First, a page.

So you may have heard about that new Hunger Games movie or know a little something a boy named Harry, but honestly, why should you be reading young adult literature (YA Lit)? Isn’t it just for kids?
Actually, no, YA Lit is awesome because it can teach some great lessons that you will actually enjoy learning. YA authors are the best- kind, funny and insightful (I have about 15 great three minute interviews with the coolest of these authors on my VocabGal blog) and the books themselves are a much faster and more entertaining read than most business manuals.
1.You can learn how TO and how NOT TO lead. My friend, an AP Government teacher, refused to read Harry Potter for years until her high school seniors finally convinced her the books were about politics. After starting the series on audiobook (reader Jim Dale gives a truly spectacular performance that makes the books better than you could imagine), she would start volunteering to drive places so she could continue listening. Needless to say, the lessons we learn from the weak and powerful leaders throughout J.K. Rowlings’ novels can teach us a great deal about the importance of compassion, the need to listen and the necessity of making tough, ethical choices.
2. You can learn to be more compassionate towards your customers. I have to admit it, I’m not always sympathetic toward my students who seem to keep making poor choices. However, after reading Ellen Hopkins’ novel, Crank, I can totally see how ‘normal’ people end up doing drugs and not being able to stop. Her subsequent novels tackle tough subjects like abuse, neglect, and homelessness but are so powerful, realistic and compelling that you speed right through them! Plus, they are told in free verse poetry (it reads like prose), so despite the heft of over 400 pages, you can finish each book in a few hours. Essentially, we need to understand the plight of the customers we serve to better address their needs-YA Lit can give us that vicarious experience without leaving us too dejected to continue to make a difference.
Other great YA reads that inspire understanding:
The Fault in Our Stars, by John Green–an insightful & upbeat novel about teens with cancer
Okay for Now by Gary Schmidt-I can’t explain this one besides saying it was my favorite book of 2011-just read it!
Ghetto Cowboy, by G. Neri-fiction about the real-life cowboys & citizens on the urban streets of Philly (fun fact-my brother Steve & author “G” are friends because their wives are colleagues!)
Before I Fall by Lauren Oliver-a typical mean girl has to relive the last day of her seemingly perfect life to gain some perspective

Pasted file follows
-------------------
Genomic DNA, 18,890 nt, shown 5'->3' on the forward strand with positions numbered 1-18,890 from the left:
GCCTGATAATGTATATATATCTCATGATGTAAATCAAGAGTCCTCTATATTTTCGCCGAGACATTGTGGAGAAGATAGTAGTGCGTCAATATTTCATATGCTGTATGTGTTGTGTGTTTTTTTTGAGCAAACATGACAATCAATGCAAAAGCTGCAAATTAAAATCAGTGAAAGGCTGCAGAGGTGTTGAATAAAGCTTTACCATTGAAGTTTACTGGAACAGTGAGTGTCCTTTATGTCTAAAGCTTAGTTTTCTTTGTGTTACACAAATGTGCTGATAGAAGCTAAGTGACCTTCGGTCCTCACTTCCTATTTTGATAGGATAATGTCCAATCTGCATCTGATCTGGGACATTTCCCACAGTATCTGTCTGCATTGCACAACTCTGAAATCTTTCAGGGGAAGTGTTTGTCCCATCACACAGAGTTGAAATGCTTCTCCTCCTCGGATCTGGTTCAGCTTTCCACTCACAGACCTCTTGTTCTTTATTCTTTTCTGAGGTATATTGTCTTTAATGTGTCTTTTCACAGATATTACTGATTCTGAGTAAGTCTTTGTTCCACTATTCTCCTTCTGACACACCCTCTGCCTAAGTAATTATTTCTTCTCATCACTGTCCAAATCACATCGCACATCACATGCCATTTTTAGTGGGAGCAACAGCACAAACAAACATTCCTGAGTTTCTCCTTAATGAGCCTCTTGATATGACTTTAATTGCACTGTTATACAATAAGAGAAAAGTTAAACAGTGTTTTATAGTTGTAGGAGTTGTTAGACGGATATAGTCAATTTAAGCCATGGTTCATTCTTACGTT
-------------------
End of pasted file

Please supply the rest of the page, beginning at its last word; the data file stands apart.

Scrawl by Mark Shulman- told from the bully’s perspective who has issues of his own
Thirteen Reasons Why by Jay Asher-my students’ favorite-a kid gets audio tapes from a girl who committed suicide two weeks before -and she explains on the tapes that he got them because he’s one of the 13 reasons she did it.
3. You can gain a new perspective on the government. The Hunger Games is the first in the huge new wave of dystopian YA lit. If you haven’t read it, you MUST grab a copy of Suzanne Collins bestseller (my dad just got his copy to take overseas!). The book has more suspense than any other book I’ve read, and the omnipotent “capital” is a mix of DC politics, LA fashion and NYC eccentricity all rolled into one. Essentially America is divided into 13 “districts,” and the way that each district contributes to and regards the capital’s rule is a fascinating study on how people react to government control. Overall, we can learn a lot about the positives and negatives of our own governmental systems through examining the imagined (yet realistic) extremes of what our government could become.
Other great dystopian YA Lit:
The Divergent Trilogy by Veronica Roth-you have to pick your faction-Abnegation, Amity, Candor, Dauntless or Erudite (my VocabGal heart just LOVES this series!)
The Matched Trilogy by Ally Condie -the government decides your occupation & your spouse choice
The Delirium Trilogy by Lauren Oliver -love is a disease you must be cured of and science is the only religion
The Giver by Lois Lowry (a classic I can’t help but include) – it seems like a perfect society, but…
Overall, I study the classics with my students, but we also study YA lit beause it is great writing that has much to tell us. To paraphrase YA author Andrea Cremer, “young adult literature isn’t a genre, it’s just a point of view.” I truly believe this as the YA authors I meet and interview for my Vocab Gal blog are smart writers whose books have great lessons to impart in enjoyable and poignant ways. Again, check out some of these great author interviews on my website, or read my more universal reasons why everyone loves YA lit on the other blog I write for-GirlsintheStacks.